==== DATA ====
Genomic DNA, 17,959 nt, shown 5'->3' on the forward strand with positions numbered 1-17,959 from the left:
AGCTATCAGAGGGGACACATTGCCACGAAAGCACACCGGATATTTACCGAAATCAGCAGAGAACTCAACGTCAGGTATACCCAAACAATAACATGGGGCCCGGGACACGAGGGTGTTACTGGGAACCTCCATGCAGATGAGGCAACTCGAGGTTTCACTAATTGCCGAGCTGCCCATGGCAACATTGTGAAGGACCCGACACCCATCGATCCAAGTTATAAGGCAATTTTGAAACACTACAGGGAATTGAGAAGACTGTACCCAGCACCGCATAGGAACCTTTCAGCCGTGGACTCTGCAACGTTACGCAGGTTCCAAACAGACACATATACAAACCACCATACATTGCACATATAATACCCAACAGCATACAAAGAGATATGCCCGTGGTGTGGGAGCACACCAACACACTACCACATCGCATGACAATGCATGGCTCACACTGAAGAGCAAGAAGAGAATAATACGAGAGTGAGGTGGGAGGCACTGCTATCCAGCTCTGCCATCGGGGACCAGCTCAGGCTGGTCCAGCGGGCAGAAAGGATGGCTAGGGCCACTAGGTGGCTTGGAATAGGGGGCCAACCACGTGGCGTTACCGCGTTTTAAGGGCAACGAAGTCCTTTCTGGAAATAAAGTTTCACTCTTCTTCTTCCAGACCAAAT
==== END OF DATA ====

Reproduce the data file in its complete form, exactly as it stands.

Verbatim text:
Genomic DNA, 17,959 nt, shown 5'->3' on the forward strand with positions numbered 1-17,959 from the left:
AGCTATCAGAGGGGACACATTGCCACGAAAGCACACCGGATATTTACCGAAATCAGCAGAGAACTCAACGTCAGGTATACCCAAACAATAACATGGGGCCCGGGACACGAGGGTGTTACTGGGAACCTCCATGCAGATGAGGCAACTCGAGGTTTCACTAATTGCCGAGCTGCCCATGGCAACATTGTGAAGGACCCGACACCCATCGATCCAAGTTATAAGGCAATTTTGAAACACTACAGGGAATTGAGAAGACTGTACCCAGCACCGCATAGGAACCTTTCAGCCGTGGACTCTGCAACGTTACGCAGGTTCCAAACAGACACATATACAAACCACCATACATTGCACATATAATACCCAACAGCATACAAAGAGATATGCCCGTGGTGTGGGAGCACACCAACACACTACCACATCGCATGACAATGCATGGCTCACACTGAAGAGCAAGAAGAGAATAATACGAGAGTGAGGTGGGAGGCACTGCTATCCAGCTCTGCCATCGGGGACCAGCTCAGGCTGGTCCAGCGGGCAGAAAGGATGGCTAGGGCCACTAGGTGGCTTGGAATAGGGGGCCAACCACGTGGCGTTACCGCGTTTTAAGGGCAACGAAGTCCTTTCTGGAAATAAAGTTTCACTCTTCTTCTTCCAGACCAAAT